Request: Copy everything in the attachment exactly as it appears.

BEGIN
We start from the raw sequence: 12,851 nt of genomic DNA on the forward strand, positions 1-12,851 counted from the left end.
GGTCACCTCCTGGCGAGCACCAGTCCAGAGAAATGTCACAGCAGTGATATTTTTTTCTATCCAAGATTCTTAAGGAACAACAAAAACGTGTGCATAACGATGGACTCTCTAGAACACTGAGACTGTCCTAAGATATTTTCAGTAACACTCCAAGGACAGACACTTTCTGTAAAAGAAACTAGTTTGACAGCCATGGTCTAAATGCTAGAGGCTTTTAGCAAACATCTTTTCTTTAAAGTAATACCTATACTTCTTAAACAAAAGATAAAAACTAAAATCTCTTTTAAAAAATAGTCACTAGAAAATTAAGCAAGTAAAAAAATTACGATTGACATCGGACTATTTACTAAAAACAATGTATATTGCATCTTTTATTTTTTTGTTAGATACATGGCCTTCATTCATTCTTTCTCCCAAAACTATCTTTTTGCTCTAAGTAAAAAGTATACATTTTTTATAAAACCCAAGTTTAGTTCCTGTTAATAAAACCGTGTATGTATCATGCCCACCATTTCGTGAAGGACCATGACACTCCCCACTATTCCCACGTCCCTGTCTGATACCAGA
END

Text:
We start from the raw sequence: 12,851 nt of genomic DNA on the forward strand, positions 1-12,851 counted from the left end.
GGTCACCTCCTGGCGAGCACCAGTCCAGAGAAATGTCACAGCAGTGATATTTTTTTCTATCCAAGATTCTTAAGGAACAACAAAAACGTGTGCATAACGATGGACTCTCTAGAACACTGAGACTGTCCTAAGATATTTTCAGTAACACTCCAAGGACAGACACTTTCTGTAAAAGAAACTAGTTTGACAGCCATGGTCTAAATGCTAGAGGCTTTTAGCAAACATCTTTTCTTTAAAGTAATACCTATACTTCTTAAACAAAAGATAAAAACTAAAATCTCTTTTAAAAAATAGTCACTAGAAAATTAAGCAAGTAAAAAAATTACGATTGACATCGGACTATTTACTAAAAACAATGTATATTGCATCTTTTATTTTTTTGTTAGATACATGGCCTTCATTCATTCTTTCTCCCAAAACTATCTTTTTGCTCTAAGTAAAAAGTATACATTTTTTATAAAACCCAAGTTTAGTTCCTGTTAATAAAACCGTGTATGTATCATGCCCACCATTTCGTGAAGGACCATGACACTCCCCACTATTCCCACGTCCCTGTCTGATACCAGA